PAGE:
As many of you already know, I have a very fast approaching deadline looming on the horizon, and I’ll admit, until an alert showed up on my phone telling me I was supposed to blog today, I completely forgot. That said, I prepared no topic for today’s post and I don’t have a lot of time to think up anything clever. So . . . I am declaring it Unofficial Critique Partner Appreciation Day and I’m going to gush on my awesome CPs who put up with me and my madness.
So, what does a good CP (or group of CPs) do for a writer? (And what makes my girls over at the Modern Myth Makers so awesome?)
–A good critique partner is honest and objective. A CP should never maliciously tear into a writers work, but a good CP honestly evaluates the work and lets the writer know what is and isn’t working. Not everything should earn a pat on the head and a smiley face (though those are appreciated when warranted) because no matter how good a manuscript, there is bound to be something the writer is just too close to see. I rely on my CPs to look for too convenient situations, faulty logic, and other things I just can’t see after reading over my own words an umpteen number of times. I distinctly remember a CP once telling me, “If she doesn’t figure out BIG SECRET soon, I’m going to strangle her.” Opps, guess I wasn’t being very subtle with that secret, and that was exactly what I needed to know.
- -A good CP can differentiate his or her own preferences from you work. There is nothing worse than someone trying to push their own agenda into your words. Everyone is going to bring their own bias to what they read, and that’s fine, but if you end up in a situation where your CP is making suggestions that would turn your work into something you don’t even recognize, you might consider running. Fast. I am very fortunate to have (finally) found the group I currently work with. We all love eachother’s work, and while loving a character means we might *hope* certain things happen, there is no pressure. We are also all willing to sit down and brainstorm, throwing out dozens of (often contradicting) ideas and are all confident enough in our work to use only what resonates.
- -A good CP respects your voice. Voice is a word thrown around a lot in writing. It seems that agents and editors are buying ‘voices’ these days as much as they are buying the plot of the story. But a voice can be a very delicate thing. Voice is more than what words you choose, but also the order you use them and the punctuation you accent them with. When all the work coming out of a critique group all starts to ‘sound’ the same, you know something has gone eschew.
- -A good CP cheers you on. Okay, this one is actually a little controversial. Some people will suggest that you never under any circumstance develop more than a business relationship with your critique partners. The reason for this being that it is easier to be objective with someone who you are not emotionally tangled. I think this is ridiculous, but then, I’m an extremely blunt person and expect the same from my friends. I would never tell a stranger she looked fat in a dress, but you better believe I’d tell a friend (nicely, of course) and expect the same from her. This works the same with my writing–I want my writing to be the best it came be when it heads out into the world, so I rely on my CPs to point out the faults before anyone else gets a chance see them (see point one in this list). Depending on your personality and the relationship you build with your cp, this may be very different for you, but for me, I think CPs are the best cheerleaders. My CPs are just as excited about my successes as I am: they are there holding their breaths with me while I’m waiting to hear about a deal, they have their fingers crossed when I tuck an MS in the mail, and they celebrate with me when I first hold a printed copy of my book in my hands. They also console me when the rejections come in or when the bad reviews show up–then they make me start writing again.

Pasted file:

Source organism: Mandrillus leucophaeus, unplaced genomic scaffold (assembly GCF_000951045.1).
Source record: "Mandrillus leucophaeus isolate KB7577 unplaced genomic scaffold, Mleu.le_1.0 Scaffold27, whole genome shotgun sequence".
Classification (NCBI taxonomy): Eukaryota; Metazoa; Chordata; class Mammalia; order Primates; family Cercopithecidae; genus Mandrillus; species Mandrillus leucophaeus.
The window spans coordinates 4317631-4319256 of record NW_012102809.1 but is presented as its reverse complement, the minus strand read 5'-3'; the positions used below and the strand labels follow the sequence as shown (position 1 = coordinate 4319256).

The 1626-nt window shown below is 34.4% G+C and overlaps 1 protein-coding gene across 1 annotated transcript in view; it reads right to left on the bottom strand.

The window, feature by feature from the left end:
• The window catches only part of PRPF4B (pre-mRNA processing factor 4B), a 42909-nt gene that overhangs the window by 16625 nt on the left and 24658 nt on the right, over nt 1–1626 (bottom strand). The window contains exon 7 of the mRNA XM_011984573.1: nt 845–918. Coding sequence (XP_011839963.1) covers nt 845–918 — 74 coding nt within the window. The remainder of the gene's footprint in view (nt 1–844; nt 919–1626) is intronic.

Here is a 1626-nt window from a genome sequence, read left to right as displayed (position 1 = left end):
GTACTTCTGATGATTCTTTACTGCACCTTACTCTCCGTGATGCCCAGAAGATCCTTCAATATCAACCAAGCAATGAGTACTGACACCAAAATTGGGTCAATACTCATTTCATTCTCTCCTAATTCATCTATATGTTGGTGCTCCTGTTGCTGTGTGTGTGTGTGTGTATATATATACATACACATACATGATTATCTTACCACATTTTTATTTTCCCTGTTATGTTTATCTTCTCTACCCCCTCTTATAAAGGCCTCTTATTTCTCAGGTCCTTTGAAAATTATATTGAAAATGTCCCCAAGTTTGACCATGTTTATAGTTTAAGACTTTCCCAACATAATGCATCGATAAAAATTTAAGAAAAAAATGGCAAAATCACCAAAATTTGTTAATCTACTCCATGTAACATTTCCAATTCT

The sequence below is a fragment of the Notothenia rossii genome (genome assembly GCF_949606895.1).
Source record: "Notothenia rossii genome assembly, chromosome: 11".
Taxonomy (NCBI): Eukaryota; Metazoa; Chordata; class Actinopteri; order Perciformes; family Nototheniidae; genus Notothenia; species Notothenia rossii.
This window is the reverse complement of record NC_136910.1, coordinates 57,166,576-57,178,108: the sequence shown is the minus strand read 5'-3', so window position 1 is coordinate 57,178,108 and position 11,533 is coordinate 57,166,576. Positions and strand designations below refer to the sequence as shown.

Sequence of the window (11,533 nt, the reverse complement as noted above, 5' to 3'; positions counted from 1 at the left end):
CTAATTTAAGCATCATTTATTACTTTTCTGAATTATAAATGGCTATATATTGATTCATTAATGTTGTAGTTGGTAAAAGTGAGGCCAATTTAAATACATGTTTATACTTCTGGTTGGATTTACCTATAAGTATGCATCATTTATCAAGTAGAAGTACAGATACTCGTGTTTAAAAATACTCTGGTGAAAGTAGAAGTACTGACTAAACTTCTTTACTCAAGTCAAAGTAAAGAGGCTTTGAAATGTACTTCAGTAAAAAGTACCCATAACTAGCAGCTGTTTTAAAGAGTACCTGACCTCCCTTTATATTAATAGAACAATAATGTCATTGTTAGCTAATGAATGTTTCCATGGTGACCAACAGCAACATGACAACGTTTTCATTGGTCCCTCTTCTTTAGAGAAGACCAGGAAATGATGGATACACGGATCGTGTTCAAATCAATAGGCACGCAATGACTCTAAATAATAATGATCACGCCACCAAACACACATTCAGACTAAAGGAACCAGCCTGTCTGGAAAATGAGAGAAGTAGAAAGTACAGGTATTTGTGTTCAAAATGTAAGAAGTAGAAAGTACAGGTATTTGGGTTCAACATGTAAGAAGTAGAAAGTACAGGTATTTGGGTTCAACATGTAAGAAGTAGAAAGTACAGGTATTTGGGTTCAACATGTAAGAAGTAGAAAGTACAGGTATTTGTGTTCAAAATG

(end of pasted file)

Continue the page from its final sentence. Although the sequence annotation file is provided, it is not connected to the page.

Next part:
This list could go on a little longer, but I have to get back to work now (or those CPs of mine might track me down.) So I’ll just close by saying Thank You all of you out there who are amazing critique partners, and for those of you out there who are writers but have not yet connected with a CP, here are a couple suggestions where to find one:
-Local writing organizations. Many libraries host writing groups, so keep your eyes open on local areas where writers might congregate.
-National writing organizations. Most genres have their own national chapters, which typically break down into local chapters. Look into organizations such as RWA, MWA, and SFWA (you can’t actually join SFWA until after your first sale, but the others allow anyone who is serious about writing join. I don’t write romance, but since my novels include romantic elements, I have been a member of RWA for several years and have met many wonderful writers in that time.)
-Online communities. I’m not that familiar with any of these, but I know there are several communities on the web designed for writers to post their work and receive critiques.
-NaNoWriMo (you knew I had to work this one in there somewhere.) I actually met all of my CPs over the course of several years of participating in NaNo, which stands for National Novel Writing Month and occurs every November.
If you are out looking for a cp, know that not everyone you team up with will be the perfect fit and you might have to try several CPs or groups before you find one that will really help your writing grow, but once you find one, a good CP is indispensable.
Happy unofficial critique partner appreciation day everyone!